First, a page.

In relation to privacy and de-identification issues, however, those barriers have been addressed by the 2018 NIH statement (see web resources). Compounding that issue are concerns over consent and regulatory requirements; there may be a lack of either transparency or clarity on whether participants’ consent agreements allow for sharing of SumStats. Second, even though genomics has paved the way in data sharing for biological sciences and is the most progressive community in commitment to open science, a widespread culture of data ownership continues. These data producers maintain private or restricted ownership of their data in the interest of competitive advantage for publications and other research outputs.
Infrastructure for data management and storage is essential to enable sharing of GWAS data and to support data deposition, hosting, and distribution. In this session, chaired by Mike Inouye, we aimed to evaluate stakeholder infrastructure and data hosting requirements.
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- et al.
LD Hub: A centralized database and web interface to perform LD score regression that maximizes the potential of summary level GWAS data for SNP heritability and genetic correlation analysis.
In this model, the repository serves as the intermediary, supporting submission by data generators and access by data users. This presents the question of where the burden of formatting data should be placed. Most participants felt that this burden should lie with submitters, who can facilitate the validation of submitted data to support harmonization and downstream uses. To mitigate that burden, formatting and validation tools for submitters are essential, along with support for submission of large volumes of data, accession IDs being provided upon submission, versioning support, and protocols that are free to use. For users of SumStats, the most important requirement is access to harmonized data. This should be supported by flexibility in access methods, including filtering across SumStats, robust APIs, and dataset download.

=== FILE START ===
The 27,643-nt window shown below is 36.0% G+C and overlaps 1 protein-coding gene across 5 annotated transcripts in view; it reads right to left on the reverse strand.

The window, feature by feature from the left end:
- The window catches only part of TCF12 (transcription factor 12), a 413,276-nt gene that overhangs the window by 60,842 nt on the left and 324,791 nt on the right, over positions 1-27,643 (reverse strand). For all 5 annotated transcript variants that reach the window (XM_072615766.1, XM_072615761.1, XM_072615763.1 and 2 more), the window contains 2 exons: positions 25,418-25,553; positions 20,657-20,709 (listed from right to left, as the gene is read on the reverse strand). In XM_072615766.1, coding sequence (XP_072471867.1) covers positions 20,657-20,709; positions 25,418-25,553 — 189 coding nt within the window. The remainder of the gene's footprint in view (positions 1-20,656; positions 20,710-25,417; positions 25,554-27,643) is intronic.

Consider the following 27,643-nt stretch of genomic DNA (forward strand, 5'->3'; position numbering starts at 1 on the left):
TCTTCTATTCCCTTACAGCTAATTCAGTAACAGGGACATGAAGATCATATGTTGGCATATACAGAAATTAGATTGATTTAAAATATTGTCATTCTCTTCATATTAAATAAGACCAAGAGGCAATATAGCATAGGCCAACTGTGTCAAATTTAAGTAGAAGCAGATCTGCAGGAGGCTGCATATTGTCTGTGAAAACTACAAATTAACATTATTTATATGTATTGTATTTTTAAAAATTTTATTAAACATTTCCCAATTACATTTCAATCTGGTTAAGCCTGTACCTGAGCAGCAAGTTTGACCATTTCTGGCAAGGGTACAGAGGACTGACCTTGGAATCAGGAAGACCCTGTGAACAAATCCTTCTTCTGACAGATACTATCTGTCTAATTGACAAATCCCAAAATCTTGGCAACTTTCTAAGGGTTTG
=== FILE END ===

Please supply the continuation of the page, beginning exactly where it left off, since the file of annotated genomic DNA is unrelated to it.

Data update cycle
In this session, chaired by Raymond Walters, we discussed the requirements for the GWAS SumStats data update cycle, including when datasets should be submitted and how to handle updates and versioning.
In this session, chaired by Stephen Rich, we considered requirements for alternative GWAS design and emerging technologies.
of GWAS Catalog data from 167 publications, we found that the reporting of aggregate association results is extremely variable, with minimal information included as standard in shared SumStats, often only locus ID and p value. Workshop attendees agreed that there is a need to standardize the reporting of those aggregate-association tests, both in how the tests are performed and also for the results, including the set of variants that contribute to each test. We agreed that standard reporting guidelines need to be defined for SumStats and metadata from GWAS testing association with multiple variants in a region. We will review further to establish a definitive list of required elements and standard format, as part of the “Data content and format” working group (Box 1, Workshop recommendation 8).
We thank workshop participants for their engagement and contributions, members of the community for completing the pre-workshop survey, and Raymond Walters for chairing the session on “Data update cycle.” Research reported in this publication was supported by the National Human Genome Research Institute of the National Institutes of Health under award no. U41HG007823 and EMBL-EBI Core Funds. The content is solely the responsibility of the authors and does not necessarily represent the official views of the National Institutes of Health. In addition, we acknowledge funding from the European Molecular Biology Laboratory . Workshop chairs acknowledge the following funding: I.B., “Expanding excellence in England” award from Research England ; S.S.R., NIH award R01 HL105756-08 ; R.J.C., NHGRI award U24HG010262 .
Declaration of interests
J.A.L.M.’s immediate family member is an employee and shareholder of Illumina, Inc. P.L.W. is employed by an SME with an interest in GWAS, but the work described in this publication predates this employment.